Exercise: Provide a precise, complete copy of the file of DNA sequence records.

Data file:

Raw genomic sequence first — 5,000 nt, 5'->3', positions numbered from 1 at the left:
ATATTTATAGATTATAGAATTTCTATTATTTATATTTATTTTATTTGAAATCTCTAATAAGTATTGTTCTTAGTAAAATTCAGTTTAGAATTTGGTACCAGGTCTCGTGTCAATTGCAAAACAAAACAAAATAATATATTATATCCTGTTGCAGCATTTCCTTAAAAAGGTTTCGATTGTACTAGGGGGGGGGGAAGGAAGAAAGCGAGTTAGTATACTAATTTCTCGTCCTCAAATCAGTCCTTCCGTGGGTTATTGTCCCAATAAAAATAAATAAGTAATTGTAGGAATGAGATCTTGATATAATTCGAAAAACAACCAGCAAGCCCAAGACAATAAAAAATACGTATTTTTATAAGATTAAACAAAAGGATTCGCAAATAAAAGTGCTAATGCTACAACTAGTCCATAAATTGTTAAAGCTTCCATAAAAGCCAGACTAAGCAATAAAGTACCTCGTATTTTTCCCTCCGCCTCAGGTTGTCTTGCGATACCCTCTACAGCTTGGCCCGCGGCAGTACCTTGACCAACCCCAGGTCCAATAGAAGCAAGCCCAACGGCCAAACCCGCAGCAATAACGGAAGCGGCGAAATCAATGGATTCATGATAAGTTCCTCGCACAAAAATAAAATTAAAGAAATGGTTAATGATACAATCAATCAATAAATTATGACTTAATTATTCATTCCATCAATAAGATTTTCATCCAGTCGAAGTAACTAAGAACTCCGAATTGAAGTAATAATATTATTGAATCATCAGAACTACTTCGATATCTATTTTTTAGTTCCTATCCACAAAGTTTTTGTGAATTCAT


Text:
Raw genomic sequence first — 5,000 nt, 5'->3', positions numbered from 1 at the left:
ATATTTATAGATTATAGAATTTCTATTATTTATATTTATTTTATTTGAAATCTCTAATAAGTATTGTTCTTAGTAAAATTCAGTTTAGAATTTGGTACCAGGTCTCGTGTCAATTGCAAAACAAAACAAAATAATATATTATATCCTGTTGCAGCATTTCCTTAAAAAGGTTTCGATTGTACTAGGGGGGGGGGAAGGAAGAAAGCGAGTTAGTATACTAATTTCTCGTCCTCAAATCAGTCCTTCCGTGGGTTATTGTCCCAATAAAAATAAATAAGTAATTGTAGGAATGAGATCTTGATATAATTCGAAAAACAACCAGCAAGCCCAAGACAATAAAAAATACGTATTTTTATAAGATTAAACAAAAGGATTCGCAAATAAAAGTGCTAATGCTACAACTAGTCCATAAATTGTTAAAGCTTCCATAAAAGCCAGACTAAGCAATAAAGTACCTCGTATTTTTCCCTCCGCCTCAGGTTGTCTTGCGATACCCTCTACAGCTTGGCCCGCGGCAGTACCTTGACCAACCCCAGGTCCAATAGAAGCAAGCCCAACGGCCAAACCCGCAGCAATAACGGAAGCGGCGAAATCAATGGATTCATGATAAGTTCCTCGCACAAAAATAAAATTAAAGAAATGGTTAATGATACAATCAATCAATAAATTATGACTTAATTATTCATTCCATCAATAAGATTTTCATCCAGTCGAAGTAACTAAGAACTCCGAATTGAAGTAATAATATTATTGAATCATCAGAACTACTTCGATATCTATTTTTTAGTTCCTATCCACAAAGTTTTTGTGAATTCAT